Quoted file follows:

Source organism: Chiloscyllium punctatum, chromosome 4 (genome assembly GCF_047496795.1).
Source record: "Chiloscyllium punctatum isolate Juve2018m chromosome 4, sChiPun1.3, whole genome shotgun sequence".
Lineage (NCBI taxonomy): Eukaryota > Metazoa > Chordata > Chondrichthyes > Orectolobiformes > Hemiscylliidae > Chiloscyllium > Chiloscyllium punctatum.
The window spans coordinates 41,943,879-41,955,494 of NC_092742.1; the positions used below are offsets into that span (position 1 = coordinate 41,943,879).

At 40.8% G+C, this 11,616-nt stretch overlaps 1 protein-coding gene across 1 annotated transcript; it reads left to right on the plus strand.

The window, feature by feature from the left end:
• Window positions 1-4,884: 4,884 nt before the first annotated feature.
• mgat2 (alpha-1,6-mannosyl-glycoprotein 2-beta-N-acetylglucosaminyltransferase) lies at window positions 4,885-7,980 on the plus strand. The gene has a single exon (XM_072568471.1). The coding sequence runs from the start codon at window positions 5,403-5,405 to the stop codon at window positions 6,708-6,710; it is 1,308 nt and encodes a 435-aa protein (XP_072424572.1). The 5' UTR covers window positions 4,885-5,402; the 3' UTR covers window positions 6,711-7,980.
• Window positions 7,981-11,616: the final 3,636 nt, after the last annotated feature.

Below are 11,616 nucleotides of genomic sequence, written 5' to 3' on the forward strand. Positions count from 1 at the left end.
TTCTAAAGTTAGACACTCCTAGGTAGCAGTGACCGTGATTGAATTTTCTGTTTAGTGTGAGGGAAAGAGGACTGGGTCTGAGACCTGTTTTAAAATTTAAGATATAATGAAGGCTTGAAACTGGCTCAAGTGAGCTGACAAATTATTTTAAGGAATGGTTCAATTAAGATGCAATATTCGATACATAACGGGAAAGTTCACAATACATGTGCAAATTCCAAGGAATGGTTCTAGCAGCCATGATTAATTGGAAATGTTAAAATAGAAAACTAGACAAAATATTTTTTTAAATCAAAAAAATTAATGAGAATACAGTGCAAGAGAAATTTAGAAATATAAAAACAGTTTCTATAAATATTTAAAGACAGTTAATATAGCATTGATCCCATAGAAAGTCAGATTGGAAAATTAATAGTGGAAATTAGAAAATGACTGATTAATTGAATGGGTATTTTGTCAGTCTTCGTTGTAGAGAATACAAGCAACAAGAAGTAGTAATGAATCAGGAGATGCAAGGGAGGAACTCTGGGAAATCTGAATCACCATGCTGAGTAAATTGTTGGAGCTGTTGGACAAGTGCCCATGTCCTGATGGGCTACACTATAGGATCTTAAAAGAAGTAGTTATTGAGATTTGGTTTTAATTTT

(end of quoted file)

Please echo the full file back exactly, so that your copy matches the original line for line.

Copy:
Source organism: Chiloscyllium punctatum, chromosome 4 (genome assembly GCF_047496795.1).
Source record: "Chiloscyllium punctatum isolate Juve2018m chromosome 4, sChiPun1.3, whole genome shotgun sequence".
Lineage (NCBI taxonomy): Eukaryota > Metazoa > Chordata > Chondrichthyes > Orectolobiformes > Hemiscylliidae > Chiloscyllium > Chiloscyllium punctatum.
The window spans coordinates 41,943,879-41,955,494 of NC_092742.1; the positions used below are offsets into that span (position 1 = coordinate 41,943,879).

At 40.8% G+C, this 11,616-nt stretch overlaps 1 protein-coding gene across 1 annotated transcript; it reads left to right on the plus strand.

The window, feature by feature from the left end:
• Window positions 1-4,884: 4,884 nt before the first annotated feature.
• mgat2 (alpha-1,6-mannosyl-glycoprotein 2-beta-N-acetylglucosaminyltransferase) lies at window positions 4,885-7,980 on the plus strand. The gene has a single exon (XM_072568471.1). The coding sequence runs from the start codon at window positions 5,403-5,405 to the stop codon at window positions 6,708-6,710; it is 1,308 nt and encodes a 435-aa protein (XP_072424572.1). The 5' UTR covers window positions 4,885-5,402; the 3' UTR covers window positions 6,711-7,980.
• Window positions 7,981-11,616: the final 3,636 nt, after the last annotated feature.

Below are 11,616 nucleotides of genomic sequence, written 5' to 3' on the forward strand. Positions count from 1 at the left end.
TTCTAAAGTTAGACACTCCTAGGTAGCAGTGACCGTGATTGAATTTTCTGTTTAGTGTGAGGGAAAGAGGACTGGGTCTGAGACCTGTTTTAAAATTTAAGATATAATGAAGGCTTGAAACTGGCTCAAGTGAGCTGACAAATTATTTTAAGGAATGGTTCAATTAAGATGCAATATTCGATACATAACGGGAAAGTTCACAATACATGTGCAAATTCCAAGGAATGGTTCTAGCAGCCATGATTAATTGGAAATGTTAAAATAGAAAACTAGACAAAATATTTTTTTAAATCAAAAAAATTAATGAGAATACAGTGCAAGAGAAATTTAGAAATATAAAAACAGTTTCTATAAATATTTAAAGACAGTTAATATAGCATTGATCCCATAGAAAGTCAGATTGGAAAATTAATAGTGGAAATTAGAAAATGACTGATTAATTGAATGGGTATTTTGTCAGTCTTCGTTGTAGAGAATACAAGCAACAAGAAGTAGTAATGAATCAGGAGATGCAAGGGAGGAACTCTGGGAAATCTGAATCACCATGCTGAGTAAATTGTTGGAGCTGTTGGACAAGTGCCCATGTCCTGATGGGCTACACTATAGGATCTTAAAAGAAGTAGTTATTGAGATTTGGTTTTAATTTT